• Re:Good! (Score:2, Interesting)

    by ahfoo (223186) on Wednesday April 17, 2002 @12:37PM (#3359200) Journal
    Okay all you holy rollers. Was the point of my post
    A: that I lost data
    or
    B: that after a mere six months IBM didn't offer to send a replacement, but told me to go to a seek out a recovery solution for several grand?

    The answer is B.
    And, they actually told me that if I opened the case all my data would be instantly lost and this was why I should never attempt to recover my own date. In fact, I did!
    If you read my post, it said I couldn't back it up, not that I never recovered it. I did! I popped the fucker open and loosened the screws and it started turning again and I got my data out although the drive arms flipped out the fourth time I powered it up and that was the end of the story. And the moral of the story is, those drives sucked.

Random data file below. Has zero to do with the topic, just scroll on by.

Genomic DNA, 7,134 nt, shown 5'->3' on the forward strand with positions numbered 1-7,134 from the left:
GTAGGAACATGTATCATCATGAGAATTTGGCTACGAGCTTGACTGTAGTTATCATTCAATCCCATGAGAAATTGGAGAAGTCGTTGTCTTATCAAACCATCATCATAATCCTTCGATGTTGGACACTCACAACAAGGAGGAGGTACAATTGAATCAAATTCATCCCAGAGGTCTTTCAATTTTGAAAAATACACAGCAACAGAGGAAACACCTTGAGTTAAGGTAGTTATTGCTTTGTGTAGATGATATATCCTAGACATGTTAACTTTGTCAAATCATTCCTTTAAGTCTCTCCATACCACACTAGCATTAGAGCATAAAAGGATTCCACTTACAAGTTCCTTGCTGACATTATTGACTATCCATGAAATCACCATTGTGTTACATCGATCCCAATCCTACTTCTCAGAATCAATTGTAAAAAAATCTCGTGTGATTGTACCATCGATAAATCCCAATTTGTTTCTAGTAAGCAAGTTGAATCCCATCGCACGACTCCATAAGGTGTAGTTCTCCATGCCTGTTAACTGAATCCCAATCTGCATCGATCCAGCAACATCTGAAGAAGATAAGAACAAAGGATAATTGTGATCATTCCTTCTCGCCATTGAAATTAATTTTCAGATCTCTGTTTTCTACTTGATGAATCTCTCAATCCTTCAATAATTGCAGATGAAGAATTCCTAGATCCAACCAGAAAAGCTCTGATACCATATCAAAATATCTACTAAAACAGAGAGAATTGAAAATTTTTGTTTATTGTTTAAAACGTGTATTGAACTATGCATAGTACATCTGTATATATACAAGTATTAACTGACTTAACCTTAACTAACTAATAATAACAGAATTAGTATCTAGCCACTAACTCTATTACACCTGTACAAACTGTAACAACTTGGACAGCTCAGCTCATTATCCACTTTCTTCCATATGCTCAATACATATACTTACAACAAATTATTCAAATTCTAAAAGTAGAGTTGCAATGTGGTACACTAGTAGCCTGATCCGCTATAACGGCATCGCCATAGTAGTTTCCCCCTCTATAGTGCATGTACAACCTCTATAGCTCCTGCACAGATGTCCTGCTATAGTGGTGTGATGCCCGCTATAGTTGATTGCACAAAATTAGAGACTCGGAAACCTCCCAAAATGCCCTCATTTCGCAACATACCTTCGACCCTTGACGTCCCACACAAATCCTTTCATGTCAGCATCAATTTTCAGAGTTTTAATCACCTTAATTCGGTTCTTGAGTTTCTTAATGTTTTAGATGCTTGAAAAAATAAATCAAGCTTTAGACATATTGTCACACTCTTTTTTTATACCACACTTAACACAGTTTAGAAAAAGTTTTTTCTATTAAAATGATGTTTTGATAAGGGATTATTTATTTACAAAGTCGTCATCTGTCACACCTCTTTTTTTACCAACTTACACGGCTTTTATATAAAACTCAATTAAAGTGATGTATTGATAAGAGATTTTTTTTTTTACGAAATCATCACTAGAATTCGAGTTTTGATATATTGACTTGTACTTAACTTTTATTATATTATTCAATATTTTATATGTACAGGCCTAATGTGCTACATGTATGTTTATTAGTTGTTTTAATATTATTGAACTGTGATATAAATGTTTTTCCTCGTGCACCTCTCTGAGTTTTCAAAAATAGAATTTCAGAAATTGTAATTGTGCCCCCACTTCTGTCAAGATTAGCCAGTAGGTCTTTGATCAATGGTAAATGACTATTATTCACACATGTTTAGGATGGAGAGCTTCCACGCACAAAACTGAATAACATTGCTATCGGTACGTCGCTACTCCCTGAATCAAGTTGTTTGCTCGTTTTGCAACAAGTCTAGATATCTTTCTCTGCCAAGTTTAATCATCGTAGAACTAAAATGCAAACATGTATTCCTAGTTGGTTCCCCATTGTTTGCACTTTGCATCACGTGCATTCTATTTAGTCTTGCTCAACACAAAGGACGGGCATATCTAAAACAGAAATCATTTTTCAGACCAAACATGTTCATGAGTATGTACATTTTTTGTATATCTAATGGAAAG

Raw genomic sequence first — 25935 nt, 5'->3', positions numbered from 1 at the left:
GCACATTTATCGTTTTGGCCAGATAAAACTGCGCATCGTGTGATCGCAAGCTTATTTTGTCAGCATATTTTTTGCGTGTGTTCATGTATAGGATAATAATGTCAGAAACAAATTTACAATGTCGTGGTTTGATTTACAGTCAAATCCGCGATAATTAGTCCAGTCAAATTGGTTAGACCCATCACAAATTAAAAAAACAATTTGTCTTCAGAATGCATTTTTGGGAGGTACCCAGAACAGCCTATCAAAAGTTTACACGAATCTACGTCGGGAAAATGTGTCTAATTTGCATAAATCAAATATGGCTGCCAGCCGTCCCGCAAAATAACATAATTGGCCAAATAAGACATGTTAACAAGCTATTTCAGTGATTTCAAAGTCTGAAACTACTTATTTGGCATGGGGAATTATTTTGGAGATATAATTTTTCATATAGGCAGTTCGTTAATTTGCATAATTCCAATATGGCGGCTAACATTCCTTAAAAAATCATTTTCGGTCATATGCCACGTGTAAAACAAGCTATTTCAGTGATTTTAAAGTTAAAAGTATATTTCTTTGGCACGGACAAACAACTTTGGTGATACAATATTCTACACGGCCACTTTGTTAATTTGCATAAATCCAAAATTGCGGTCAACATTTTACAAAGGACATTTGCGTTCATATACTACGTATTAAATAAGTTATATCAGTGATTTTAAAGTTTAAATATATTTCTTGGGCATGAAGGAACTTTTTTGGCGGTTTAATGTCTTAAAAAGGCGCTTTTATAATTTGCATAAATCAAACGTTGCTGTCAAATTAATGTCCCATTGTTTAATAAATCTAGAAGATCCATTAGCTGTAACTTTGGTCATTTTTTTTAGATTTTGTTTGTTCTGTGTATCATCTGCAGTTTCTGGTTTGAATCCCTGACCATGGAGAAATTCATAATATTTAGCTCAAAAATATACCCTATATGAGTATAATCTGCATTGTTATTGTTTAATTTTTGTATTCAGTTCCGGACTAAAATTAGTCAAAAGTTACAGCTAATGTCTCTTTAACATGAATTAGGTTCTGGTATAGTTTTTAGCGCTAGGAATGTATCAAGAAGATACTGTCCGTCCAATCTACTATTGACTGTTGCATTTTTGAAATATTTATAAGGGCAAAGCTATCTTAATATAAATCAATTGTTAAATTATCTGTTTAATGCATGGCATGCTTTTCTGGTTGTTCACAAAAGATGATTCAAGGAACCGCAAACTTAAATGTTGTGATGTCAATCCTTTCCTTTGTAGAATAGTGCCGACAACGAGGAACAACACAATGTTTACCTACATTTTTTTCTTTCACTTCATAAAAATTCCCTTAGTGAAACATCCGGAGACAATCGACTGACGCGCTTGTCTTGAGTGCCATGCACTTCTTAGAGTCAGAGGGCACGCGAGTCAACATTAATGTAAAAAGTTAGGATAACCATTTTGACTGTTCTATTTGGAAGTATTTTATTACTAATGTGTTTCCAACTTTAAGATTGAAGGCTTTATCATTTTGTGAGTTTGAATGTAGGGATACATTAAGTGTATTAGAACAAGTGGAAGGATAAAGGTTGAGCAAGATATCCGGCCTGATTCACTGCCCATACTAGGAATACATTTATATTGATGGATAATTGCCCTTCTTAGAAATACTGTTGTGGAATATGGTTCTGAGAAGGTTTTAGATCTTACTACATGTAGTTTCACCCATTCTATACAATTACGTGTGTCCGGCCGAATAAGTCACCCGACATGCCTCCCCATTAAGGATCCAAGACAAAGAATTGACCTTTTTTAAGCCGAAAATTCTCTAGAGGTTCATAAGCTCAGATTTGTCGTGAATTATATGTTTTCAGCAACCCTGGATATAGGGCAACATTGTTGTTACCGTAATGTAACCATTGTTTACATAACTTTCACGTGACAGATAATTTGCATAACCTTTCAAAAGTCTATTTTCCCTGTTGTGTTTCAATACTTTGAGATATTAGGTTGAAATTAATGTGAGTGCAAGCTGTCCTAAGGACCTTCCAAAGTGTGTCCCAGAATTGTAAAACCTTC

Flamebait --whatever. IBM support sucked in this case.
  • by |>>? (157144) on Wednesday April 17, 2002 @05:24PM (#3361432) Homepage
    Perhaps the scientists at the IBM Almaden Research Centre have finally run into the limitations of magnetic storage.

    In 1997 when I visited and spoke with a number of their people, we discussed how as a storage medium, disk drives use a relativly unprepared surface with a sophisticated head, unlike memory which uses a sophisticated surface preparation to store data. In drives the money is spent on the head.

    As I recall it, the trend was then toward preparing the disk surface more and more in order to give the head a fighting chance to distinguish between bits.

    The limit of size was near (at the time they were finilising their coin sized drive) to the point where information was being stored close to molecular size.

    Perhaps they have now reached that limit and have decided that funds are better spent on other storage research.